False info in NY lottery led to arrest in $5M scam

The New York State Lottery put out false information to snare two Syracuse-area brothers accused of scamming a customer out of a winning $5 million scratch-off ticket.  Lottery spokeswoman Carolyn Hapeman put out the bogus story last month, saying that 34-year-old Andy Ashkar legitimately bought the ticket in 2006 but waited several years before trying to claim the prize in March. Ashkar planned to share the money with his brother, 36-year-old Nayel Ashkar, according to the Lottery. Onondaga County District Attorney William Fitzpatrick said Lottery officials used the media to get the real winner to come forward after suspecting that the Ashkars were not the legitimate winners partly because they asked for a lesser amount if they skipped a news conference. “I’m sure the DA would say ‘We had to smoke them out and all’s well that ends well,’ but it’s a slippery slope when the press is used for government purposes,” she said.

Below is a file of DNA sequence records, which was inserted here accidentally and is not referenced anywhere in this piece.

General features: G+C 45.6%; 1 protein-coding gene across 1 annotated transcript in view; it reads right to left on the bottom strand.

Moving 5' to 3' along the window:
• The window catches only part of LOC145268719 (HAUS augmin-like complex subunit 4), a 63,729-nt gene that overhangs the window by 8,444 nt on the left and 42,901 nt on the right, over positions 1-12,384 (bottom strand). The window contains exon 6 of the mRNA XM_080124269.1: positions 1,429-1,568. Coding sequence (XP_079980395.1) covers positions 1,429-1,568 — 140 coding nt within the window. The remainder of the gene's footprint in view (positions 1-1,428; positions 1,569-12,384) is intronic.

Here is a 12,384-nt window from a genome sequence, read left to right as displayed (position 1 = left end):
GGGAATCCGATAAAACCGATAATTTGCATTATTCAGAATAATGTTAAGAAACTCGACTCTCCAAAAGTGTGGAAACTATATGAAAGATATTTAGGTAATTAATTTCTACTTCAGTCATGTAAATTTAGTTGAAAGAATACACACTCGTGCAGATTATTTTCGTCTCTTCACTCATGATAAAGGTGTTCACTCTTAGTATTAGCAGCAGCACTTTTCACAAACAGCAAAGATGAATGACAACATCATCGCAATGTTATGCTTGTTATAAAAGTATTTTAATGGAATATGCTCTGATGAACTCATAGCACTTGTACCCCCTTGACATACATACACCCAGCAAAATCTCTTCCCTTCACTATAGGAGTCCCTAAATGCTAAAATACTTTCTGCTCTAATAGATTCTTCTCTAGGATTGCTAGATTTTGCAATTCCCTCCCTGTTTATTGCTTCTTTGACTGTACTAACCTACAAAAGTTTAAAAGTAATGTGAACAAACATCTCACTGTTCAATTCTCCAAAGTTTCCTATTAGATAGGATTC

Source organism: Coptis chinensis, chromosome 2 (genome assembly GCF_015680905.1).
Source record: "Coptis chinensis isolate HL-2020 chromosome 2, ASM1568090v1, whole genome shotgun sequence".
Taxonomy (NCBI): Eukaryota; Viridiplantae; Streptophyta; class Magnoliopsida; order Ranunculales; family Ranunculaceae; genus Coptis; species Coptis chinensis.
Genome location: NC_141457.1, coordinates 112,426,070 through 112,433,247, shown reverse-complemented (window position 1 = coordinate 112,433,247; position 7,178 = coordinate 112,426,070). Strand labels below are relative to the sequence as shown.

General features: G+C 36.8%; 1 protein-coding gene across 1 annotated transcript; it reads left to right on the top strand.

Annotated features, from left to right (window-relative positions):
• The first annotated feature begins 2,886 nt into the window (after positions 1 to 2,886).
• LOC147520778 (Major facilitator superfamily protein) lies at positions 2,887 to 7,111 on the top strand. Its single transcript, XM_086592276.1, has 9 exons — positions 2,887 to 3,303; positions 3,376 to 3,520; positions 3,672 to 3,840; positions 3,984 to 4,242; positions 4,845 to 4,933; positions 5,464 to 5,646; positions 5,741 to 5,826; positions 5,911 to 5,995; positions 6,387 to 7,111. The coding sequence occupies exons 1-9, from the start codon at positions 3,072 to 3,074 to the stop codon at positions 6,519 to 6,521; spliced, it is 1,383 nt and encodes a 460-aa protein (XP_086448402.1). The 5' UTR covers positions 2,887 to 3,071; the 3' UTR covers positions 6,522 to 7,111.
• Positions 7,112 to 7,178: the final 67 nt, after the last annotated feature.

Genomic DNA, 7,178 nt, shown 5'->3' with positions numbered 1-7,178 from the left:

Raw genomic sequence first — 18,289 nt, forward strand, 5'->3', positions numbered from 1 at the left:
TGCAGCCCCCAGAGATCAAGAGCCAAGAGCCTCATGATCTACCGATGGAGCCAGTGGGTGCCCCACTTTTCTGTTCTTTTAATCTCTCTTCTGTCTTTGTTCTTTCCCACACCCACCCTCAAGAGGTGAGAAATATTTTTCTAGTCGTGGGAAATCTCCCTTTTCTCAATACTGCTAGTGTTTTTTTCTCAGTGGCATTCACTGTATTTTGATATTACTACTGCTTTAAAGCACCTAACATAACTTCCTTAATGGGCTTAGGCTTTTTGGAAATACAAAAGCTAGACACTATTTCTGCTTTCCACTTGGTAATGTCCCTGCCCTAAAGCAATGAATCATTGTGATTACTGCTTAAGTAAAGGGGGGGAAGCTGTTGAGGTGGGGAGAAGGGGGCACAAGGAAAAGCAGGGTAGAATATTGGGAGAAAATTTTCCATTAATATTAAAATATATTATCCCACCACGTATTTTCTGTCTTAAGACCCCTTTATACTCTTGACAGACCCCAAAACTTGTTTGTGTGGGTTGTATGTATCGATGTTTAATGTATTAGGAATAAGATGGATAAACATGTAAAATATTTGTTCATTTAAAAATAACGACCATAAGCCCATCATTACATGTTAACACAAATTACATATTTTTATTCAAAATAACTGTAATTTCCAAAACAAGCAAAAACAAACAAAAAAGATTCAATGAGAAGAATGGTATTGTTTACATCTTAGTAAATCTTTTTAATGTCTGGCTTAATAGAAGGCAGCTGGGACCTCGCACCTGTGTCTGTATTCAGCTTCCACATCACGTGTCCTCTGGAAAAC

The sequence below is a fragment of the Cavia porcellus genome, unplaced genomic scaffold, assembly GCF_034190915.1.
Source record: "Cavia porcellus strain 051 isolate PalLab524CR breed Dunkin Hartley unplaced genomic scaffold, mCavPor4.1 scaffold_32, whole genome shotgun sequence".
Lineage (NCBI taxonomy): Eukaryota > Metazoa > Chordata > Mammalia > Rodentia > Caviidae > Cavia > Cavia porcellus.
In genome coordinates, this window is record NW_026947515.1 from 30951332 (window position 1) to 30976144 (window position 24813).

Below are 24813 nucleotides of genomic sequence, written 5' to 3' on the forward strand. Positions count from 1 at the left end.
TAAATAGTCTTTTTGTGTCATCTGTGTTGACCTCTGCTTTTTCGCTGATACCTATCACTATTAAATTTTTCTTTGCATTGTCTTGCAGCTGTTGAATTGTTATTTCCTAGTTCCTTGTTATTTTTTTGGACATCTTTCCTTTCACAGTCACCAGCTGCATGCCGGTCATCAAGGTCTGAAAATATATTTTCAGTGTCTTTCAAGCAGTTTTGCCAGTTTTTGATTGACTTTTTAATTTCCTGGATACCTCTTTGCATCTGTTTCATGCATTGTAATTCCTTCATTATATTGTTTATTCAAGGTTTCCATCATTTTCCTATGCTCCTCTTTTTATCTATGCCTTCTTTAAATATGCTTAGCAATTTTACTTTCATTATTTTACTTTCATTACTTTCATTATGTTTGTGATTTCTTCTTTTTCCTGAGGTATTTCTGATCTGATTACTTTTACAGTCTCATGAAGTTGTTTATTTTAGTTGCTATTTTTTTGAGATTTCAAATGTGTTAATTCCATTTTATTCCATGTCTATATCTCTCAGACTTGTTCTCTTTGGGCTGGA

Man sentenced to life for stabbing partner with a foot-long life

Domestic violence is in the news on an almost-daily basis. Crime correspondent Neil Hunter looks at two cases and asks an experienced detective what can be done to curb the problem. A MAN who stabbed his estranged partner to death with a foot-long kitchen knife was last night starting a life sentence after being branded a danger to women.  Graham Gibson was told he will be freed from prison only when experts from the Parole Board consider he is no longer a significant risk – which might be never. Teesside Crown Court heard how the gambling addict’s victim Christine Henderson, 50, left him after he repeatedly stole her money and became violent towards her. Months before the killing, the 47-year-old attacked mother-of-three Mrs Henderson and also assaulted one of her daughters when she intervened in the domestic dispute.